I just wonder if the tragic history of the original means they should just stop trying to make them. Just put this one franchise aside and let it be.

It’s another option but putting aside that tragic thing, I think the story is a very powerful story and I understand why a studio, why Hollywood wants to make some kind of reboot of that. On many levels it is a very iconic figure in the dark heroes of the history of cinema.


What were your horror influences growing up?

In terms of horror, I’m always a huge fan of the psychological side of horror movies. For example I remember when I was a kid, I was completely impressed and I’m still impressed with The Exorcist. Specifically about the psychological suffering that the movie is telling you. I remember a fantastic sequence when the devil is speaking like the mother of the priest and then he feels guilt to see his mother through the voice of the devil. It is a very disturbing thing because then the devil was taking advantage of your guilt and using your guilt as a way to attack. I thought it was a fantastic way to deal with the devil in that way. So I always really enjoyed and was a very intense fan when horror is dealing with a psychological thing which is connected at the end of the day with the human side. I really love the stories of fantasy, the supernatural, the horror movies. That kind of genre, if in that scenario there is a human shadow on it, I’m in. I really love the human side of The Exorcist because it’s showing what’s going on in your mind. Or in The Shining the idea about this guy trying to protect this family and then he becomes the monster of the family. I really love that, the human side in these kinds of supernatural horror stories.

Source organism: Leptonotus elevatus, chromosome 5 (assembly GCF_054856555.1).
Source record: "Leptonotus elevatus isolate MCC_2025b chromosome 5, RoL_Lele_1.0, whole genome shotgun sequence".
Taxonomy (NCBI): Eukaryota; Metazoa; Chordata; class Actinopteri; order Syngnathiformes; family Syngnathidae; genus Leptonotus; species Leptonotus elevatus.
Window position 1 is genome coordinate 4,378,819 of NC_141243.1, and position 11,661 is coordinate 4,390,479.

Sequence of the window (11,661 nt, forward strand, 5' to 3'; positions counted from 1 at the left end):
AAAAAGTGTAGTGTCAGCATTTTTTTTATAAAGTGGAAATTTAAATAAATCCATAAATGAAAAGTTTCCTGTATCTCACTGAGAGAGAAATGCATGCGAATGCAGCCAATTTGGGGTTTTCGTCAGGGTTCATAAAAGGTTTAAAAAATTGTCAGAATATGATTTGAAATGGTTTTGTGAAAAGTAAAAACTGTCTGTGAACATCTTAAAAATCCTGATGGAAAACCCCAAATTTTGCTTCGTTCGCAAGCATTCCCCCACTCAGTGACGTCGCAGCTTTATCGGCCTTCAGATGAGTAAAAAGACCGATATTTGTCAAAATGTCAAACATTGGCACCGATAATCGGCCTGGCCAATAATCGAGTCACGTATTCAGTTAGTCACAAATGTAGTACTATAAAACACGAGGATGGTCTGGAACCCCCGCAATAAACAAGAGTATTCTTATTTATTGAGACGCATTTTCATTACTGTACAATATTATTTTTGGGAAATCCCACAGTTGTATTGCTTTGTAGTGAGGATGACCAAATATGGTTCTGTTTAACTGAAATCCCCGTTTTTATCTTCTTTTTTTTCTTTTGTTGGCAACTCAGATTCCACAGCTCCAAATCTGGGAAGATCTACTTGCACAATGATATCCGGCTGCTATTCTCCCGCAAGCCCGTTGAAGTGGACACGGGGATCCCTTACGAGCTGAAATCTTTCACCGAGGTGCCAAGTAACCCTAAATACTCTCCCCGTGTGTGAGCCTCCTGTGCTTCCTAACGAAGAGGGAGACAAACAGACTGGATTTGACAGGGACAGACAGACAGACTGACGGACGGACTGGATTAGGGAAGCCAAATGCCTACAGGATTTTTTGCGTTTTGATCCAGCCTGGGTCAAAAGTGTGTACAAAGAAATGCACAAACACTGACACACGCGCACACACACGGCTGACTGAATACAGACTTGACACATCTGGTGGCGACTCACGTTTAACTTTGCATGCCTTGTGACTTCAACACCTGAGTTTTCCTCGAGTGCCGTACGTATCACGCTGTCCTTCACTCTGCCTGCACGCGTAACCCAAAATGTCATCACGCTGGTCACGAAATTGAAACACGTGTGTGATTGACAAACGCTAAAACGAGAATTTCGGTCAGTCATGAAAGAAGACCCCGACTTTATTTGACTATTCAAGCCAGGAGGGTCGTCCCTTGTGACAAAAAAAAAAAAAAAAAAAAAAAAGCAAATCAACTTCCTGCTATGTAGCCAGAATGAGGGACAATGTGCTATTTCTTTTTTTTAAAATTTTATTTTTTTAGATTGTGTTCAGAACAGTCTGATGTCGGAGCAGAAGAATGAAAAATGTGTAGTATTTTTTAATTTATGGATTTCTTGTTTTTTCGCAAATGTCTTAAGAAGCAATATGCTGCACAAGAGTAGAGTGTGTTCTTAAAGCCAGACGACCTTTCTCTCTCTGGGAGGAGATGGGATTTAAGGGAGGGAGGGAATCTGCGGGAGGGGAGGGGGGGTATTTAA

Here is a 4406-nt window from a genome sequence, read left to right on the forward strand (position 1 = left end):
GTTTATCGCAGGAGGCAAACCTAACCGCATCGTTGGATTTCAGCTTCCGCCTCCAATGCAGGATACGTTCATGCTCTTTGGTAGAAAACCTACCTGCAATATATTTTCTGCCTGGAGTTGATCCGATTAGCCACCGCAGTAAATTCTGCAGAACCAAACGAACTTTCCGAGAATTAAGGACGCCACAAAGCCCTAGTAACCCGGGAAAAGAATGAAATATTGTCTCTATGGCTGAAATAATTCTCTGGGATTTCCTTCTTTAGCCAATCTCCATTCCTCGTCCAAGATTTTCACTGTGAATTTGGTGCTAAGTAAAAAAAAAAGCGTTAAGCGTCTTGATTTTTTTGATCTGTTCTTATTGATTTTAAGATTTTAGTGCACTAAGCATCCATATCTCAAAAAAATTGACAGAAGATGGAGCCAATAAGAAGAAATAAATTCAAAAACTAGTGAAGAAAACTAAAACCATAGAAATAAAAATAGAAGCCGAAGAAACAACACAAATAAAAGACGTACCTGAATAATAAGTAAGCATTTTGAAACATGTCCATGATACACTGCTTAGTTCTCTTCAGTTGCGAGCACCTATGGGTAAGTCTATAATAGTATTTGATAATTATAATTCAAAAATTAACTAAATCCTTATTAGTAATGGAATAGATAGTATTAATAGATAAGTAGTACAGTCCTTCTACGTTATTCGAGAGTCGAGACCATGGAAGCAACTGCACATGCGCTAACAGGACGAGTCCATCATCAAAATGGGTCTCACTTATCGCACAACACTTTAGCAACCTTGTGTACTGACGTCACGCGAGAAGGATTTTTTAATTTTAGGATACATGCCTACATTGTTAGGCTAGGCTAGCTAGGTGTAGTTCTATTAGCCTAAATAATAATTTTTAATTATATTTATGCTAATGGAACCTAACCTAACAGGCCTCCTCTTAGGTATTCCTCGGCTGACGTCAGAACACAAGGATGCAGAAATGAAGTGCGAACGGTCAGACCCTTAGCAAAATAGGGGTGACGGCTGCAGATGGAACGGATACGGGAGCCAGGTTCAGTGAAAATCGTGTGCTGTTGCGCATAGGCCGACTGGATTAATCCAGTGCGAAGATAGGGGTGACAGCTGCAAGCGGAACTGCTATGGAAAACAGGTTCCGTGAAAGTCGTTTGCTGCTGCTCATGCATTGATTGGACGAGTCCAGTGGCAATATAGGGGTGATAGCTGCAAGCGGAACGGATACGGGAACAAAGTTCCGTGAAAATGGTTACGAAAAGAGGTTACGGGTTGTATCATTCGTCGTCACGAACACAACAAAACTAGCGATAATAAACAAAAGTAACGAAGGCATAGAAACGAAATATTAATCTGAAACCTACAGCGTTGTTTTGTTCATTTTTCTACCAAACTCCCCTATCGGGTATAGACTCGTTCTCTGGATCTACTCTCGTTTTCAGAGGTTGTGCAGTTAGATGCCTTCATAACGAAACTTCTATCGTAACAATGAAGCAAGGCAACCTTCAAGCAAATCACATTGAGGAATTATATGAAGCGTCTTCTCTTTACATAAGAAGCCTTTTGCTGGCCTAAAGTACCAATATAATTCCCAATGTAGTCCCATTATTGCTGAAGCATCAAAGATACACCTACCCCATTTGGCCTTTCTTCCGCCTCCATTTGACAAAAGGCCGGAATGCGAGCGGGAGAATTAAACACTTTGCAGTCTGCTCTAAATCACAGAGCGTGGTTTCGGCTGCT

Stylistically, how do you build mood and atmosphere?

It depends on the story. I thought that Intruders, which for me is more of a mystery movie than a horror movie, was demanding a different rhythm, a very slow pace in order to be hypnotized by the story and in order to travel and make a journey through different times and different families. That’s why it was important to maintain that special and slow pace. Otherwise I think it would be crazy and a big mess. Something I checked when we were editing, if we increased the speed of the rhythm, then everything becomes a disaster because the intention of this rhythm is creating this hypnosis in order to drug you into this kind of unsettling world because the mystery is the main goal of the movie.


I always wonder why people slowly creep up to the closed door with the shadows. I’d like to think I’d be brave enough to just run up to it and check it out.

[Laughs] I really love that moment when you’re walking towards that thing that is going to scare you, because then there are many thoughts in your brain which are defining yourself and defining your personality. That’s why I said this movie’s about that moment that you’re waking up in the middle of the night, you hear a noise coming from the kitchen and that journey from your room to the kitchen is an amazing journey because your brain is thinking and pondering many possibilities about the origin of that noise. I really love that moment of the human being facing the fear because it shows all the qualities and all the holes and all the complexities of human beings.